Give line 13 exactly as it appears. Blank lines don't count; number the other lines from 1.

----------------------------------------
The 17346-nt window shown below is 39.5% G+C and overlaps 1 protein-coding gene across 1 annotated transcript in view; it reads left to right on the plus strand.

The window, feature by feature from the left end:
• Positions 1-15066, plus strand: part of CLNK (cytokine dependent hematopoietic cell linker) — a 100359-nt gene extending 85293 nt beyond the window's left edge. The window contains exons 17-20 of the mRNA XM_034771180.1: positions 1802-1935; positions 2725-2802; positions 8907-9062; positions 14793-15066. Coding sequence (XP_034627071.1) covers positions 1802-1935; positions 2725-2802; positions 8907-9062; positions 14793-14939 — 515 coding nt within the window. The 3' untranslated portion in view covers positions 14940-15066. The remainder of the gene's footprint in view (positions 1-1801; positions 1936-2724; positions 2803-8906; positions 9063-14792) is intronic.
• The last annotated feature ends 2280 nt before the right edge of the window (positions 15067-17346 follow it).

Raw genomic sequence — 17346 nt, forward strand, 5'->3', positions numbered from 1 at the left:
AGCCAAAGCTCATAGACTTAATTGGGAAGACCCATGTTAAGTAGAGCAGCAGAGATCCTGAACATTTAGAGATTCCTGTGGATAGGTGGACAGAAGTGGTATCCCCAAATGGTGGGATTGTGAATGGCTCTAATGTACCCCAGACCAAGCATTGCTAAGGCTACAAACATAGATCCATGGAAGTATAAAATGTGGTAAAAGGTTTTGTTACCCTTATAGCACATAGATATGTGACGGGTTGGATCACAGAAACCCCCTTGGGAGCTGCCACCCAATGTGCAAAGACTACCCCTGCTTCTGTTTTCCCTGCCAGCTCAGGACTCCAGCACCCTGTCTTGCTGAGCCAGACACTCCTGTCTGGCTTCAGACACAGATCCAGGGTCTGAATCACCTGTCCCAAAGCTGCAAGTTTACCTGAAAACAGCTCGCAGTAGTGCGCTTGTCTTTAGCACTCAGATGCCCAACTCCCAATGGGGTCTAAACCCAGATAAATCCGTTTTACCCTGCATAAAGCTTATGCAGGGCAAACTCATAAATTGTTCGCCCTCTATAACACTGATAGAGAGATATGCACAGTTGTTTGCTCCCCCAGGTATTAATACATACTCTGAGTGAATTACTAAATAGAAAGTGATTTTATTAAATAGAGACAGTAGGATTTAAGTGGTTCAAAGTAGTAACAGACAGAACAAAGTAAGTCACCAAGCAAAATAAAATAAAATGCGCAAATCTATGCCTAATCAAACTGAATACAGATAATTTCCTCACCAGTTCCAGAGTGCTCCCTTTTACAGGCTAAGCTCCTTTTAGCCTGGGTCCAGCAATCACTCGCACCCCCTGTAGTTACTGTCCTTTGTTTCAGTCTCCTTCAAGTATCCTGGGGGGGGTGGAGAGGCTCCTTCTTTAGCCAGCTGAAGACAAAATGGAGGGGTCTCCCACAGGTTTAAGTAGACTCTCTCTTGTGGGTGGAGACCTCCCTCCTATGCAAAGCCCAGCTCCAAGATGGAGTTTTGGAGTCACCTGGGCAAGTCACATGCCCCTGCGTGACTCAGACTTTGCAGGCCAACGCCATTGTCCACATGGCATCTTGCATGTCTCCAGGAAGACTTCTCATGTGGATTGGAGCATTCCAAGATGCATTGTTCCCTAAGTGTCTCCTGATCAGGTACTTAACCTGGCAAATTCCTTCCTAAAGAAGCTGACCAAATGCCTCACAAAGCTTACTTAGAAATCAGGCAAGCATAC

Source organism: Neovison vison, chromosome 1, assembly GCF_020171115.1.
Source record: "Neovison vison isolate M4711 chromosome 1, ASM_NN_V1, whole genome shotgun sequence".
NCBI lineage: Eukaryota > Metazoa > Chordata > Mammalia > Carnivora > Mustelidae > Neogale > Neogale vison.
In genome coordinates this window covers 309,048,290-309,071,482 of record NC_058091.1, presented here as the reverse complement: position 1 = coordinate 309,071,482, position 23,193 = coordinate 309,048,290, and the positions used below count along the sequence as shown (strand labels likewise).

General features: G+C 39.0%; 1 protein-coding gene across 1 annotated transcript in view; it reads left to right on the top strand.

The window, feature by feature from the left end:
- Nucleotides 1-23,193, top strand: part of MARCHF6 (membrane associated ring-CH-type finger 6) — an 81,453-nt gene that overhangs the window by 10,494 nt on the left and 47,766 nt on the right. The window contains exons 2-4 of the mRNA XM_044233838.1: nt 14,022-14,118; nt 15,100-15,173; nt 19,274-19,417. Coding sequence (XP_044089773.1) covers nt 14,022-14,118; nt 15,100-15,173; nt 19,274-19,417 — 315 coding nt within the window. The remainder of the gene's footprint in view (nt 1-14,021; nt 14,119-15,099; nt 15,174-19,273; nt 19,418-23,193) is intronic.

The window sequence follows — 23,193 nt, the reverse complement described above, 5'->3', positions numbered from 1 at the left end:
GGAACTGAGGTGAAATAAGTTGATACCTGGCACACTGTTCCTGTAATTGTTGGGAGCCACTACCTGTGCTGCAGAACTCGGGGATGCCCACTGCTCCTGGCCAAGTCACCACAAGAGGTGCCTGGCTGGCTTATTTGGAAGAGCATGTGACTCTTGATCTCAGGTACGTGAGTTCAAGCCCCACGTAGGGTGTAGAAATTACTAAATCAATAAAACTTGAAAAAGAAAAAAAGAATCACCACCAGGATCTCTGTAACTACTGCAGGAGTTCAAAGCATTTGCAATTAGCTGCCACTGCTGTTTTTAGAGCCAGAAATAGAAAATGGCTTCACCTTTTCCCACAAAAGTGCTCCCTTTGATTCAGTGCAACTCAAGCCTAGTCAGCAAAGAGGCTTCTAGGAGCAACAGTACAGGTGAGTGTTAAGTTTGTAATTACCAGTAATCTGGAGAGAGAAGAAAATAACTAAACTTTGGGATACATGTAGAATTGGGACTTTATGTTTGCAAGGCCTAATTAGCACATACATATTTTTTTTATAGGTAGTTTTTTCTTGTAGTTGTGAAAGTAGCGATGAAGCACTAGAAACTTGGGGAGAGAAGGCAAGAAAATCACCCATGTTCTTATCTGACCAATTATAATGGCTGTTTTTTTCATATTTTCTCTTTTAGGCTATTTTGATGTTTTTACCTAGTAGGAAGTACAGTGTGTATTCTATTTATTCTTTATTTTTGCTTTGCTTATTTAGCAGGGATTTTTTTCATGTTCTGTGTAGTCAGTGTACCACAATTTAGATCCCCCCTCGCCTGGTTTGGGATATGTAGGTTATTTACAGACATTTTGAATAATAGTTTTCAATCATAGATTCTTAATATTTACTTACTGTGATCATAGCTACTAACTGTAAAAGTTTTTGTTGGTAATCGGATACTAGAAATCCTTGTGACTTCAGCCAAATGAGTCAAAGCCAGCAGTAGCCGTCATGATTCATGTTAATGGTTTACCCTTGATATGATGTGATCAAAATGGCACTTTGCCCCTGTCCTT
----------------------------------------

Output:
- Nucleotides 1-23,193, top strand: part of MARCHF6 (membrane associated ring-CH-type finger 6) — an 81,453-nt gene that overhangs the window by 10,494 nt on the left and 47,766 nt on the right. The window contains exons 2-4 of the mRNA XM_044233838.1: nt 14,022-14,118; nt 15,100-15,173; nt 19,274-19,417. Coding sequence (XP_044089773.1) covers nt 14,022-14,118; nt 15,100-15,173; nt 19,274-19,417 — 315 coding nt within the window. The remainder of the gene's footprint in view (nt 1-14,021; nt 14,119-15,099; nt 15,174-19,273; nt 19,418-23,193) is intronic.